As a solution, one company's design utilizes both a mooring system and dynamic positioning system. The firm has to date built a number of MST's (multipurpose shuttle tankers) with two bows, with the objective of heading the weather from both ends. Their solution to the FDPSO challenge has been to moor the vessel conventionally based on the STL/STP turret system, and lock the vessel by the DP system during drilling and workover operations. They have, hence, obtained a substantial segregation between the riser tie-in area and the drilling workover area. The main problem is restriction in vaning during well intervention operations.

The problems related to collisions between risers and mooring lines has also been solved for the Sea Twin FDPSO project. The vessel is capable of covering a full 360° weathervaning sector in combination with 12 mooring lines, plus drilling and full FPSO outfitting. Due to the dual bow design, the vessel will head the weather from both ends, and rotate only +/- 90°. This limited rotation will also make the use of turret mooring redundant.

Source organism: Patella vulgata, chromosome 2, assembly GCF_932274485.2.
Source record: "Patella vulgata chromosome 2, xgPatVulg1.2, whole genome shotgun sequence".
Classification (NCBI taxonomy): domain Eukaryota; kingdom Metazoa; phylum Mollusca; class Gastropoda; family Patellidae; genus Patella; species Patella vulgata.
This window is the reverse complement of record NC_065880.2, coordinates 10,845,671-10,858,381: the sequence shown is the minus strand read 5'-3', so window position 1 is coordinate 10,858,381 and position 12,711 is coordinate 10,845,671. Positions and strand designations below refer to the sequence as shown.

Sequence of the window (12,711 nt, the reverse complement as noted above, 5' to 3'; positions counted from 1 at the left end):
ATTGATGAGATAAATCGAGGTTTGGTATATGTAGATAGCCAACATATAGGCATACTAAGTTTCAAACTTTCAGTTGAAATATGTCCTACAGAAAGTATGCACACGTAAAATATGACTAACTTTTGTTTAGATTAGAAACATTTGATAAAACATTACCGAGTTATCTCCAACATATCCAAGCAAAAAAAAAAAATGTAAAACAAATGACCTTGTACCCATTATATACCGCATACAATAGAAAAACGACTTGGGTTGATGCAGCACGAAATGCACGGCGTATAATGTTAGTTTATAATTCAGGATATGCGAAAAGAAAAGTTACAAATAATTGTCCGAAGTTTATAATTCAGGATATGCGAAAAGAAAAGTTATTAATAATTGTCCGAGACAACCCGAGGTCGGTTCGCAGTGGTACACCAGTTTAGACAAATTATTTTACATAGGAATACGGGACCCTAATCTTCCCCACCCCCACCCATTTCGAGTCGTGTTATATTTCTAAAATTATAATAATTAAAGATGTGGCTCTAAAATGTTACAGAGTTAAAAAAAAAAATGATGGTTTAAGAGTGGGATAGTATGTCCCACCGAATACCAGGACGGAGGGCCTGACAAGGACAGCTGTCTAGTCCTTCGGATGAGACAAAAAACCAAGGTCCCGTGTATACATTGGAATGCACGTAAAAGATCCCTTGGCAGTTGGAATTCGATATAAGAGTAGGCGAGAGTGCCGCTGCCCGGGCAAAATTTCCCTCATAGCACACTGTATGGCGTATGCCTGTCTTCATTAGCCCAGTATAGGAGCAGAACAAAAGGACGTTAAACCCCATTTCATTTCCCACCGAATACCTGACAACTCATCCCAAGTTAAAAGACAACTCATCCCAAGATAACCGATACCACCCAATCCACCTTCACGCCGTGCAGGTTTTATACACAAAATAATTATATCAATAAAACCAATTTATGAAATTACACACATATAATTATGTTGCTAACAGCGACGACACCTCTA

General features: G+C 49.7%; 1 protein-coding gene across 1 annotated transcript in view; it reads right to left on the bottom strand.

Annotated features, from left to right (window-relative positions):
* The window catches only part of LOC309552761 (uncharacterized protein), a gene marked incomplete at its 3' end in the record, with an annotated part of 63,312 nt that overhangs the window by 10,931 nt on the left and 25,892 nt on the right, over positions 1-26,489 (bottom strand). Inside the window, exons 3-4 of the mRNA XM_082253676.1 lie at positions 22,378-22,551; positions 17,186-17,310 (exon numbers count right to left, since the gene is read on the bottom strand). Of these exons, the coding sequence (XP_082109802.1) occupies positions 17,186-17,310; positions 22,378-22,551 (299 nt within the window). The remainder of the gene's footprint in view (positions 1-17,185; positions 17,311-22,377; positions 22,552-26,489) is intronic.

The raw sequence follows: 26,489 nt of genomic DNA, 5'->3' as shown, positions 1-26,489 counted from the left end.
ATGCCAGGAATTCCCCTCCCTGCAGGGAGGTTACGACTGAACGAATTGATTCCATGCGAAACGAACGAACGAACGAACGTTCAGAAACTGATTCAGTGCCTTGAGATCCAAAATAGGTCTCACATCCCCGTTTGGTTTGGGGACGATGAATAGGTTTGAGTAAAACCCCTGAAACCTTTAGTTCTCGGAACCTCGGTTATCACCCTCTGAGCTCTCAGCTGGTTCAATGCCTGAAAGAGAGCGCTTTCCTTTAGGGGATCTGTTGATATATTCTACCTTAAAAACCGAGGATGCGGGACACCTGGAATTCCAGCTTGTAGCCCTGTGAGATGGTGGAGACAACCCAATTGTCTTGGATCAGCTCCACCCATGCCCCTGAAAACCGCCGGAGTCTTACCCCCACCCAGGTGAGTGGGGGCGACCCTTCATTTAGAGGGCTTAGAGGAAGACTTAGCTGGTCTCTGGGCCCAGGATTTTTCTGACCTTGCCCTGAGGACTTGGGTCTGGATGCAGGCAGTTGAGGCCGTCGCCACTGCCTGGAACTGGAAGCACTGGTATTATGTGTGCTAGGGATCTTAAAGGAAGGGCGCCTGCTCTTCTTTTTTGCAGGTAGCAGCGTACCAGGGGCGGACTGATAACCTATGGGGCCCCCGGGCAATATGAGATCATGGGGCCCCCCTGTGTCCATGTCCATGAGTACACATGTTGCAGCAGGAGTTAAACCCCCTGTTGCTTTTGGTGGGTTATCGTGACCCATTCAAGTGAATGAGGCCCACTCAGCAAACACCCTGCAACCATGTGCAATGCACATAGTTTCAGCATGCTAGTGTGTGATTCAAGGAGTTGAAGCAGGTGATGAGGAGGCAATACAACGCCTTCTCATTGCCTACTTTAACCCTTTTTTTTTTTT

The distance from the drilling facilities to the riser tie-in area will normally be 40-70 meters. Hence, the best possible safety standards have been maintained on board, and complex integration of drilling, mooring, and riser tie-in systems is avoided.

The main challenge was to design a mooring system that avoided the production risers. A specially designed mooring system has been developed for harsh environment, enabling the FDPSO to operate anywhere in the North Atlantic, while a simpler mooring version is offered for more friendly offshore environments.